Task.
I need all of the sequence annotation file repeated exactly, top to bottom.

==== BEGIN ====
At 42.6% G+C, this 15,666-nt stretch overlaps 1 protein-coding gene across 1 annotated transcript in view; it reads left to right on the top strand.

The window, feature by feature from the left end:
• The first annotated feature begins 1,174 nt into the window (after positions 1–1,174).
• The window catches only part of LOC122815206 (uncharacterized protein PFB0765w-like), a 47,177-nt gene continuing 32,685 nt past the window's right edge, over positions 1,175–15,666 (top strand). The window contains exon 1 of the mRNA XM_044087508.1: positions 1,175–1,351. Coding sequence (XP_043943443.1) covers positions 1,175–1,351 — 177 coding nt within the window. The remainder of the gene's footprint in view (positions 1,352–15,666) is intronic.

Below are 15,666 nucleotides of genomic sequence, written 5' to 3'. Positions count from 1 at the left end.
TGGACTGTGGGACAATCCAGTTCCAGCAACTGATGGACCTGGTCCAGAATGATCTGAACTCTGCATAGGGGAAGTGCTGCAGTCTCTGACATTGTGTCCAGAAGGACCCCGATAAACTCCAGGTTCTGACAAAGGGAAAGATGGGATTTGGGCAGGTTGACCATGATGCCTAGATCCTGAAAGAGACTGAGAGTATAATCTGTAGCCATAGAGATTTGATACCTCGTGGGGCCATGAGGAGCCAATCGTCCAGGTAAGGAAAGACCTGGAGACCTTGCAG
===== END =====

At 42.6% G+C, this 15,666-nt stretch overlaps 1 protein-coding gene across 1 annotated transcript in view; it reads left to right on the top strand.

The window, feature by feature from the left end:
• The first annotated feature begins 1,174 nt into the window (after positions 1–1,174).
• The window catches only part of LOC122815206 (uncharacterized protein PFB0765w-like), a 47,177-nt gene continuing 32,685 nt past the window's right edge, over positions 1,175–15,666 (top strand). The window contains exon 1 of the mRNA XM_044087508.1: positions 1,175–1,351. Coding sequence (XP_043943443.1) covers positions 1,175–1,351 — 177 coding nt within the window. The remainder of the gene's footprint in view (positions 1,352–15,666) is intronic.

Below are 15,666 nucleotides of genomic sequence, written 5' to 3'. Positions count from 1 at the left end.
TGGACTGTGGGACAATCCAGTTCCAGCAACTGATGGACCTGGTCCAGAATGATCTGAACTCTGCATAGGGGAAGTGCTGCAGTCTCTGACATTGTGTCCAGAAGGACCCCGATAAACTCCAGGTTCTGACAAAGGGAAAGATGGGATTTGGGCAGGTTGACCATGATGCCTAGATCCTGAAAGAGACTGAGAGTATAATCTGTAGCCATAGAGATTTGATACCTCGTGGGGCCATGAGGAGCCAATCGTCCAGGTAAGGAAAGACCTGGAGACCTTGCAG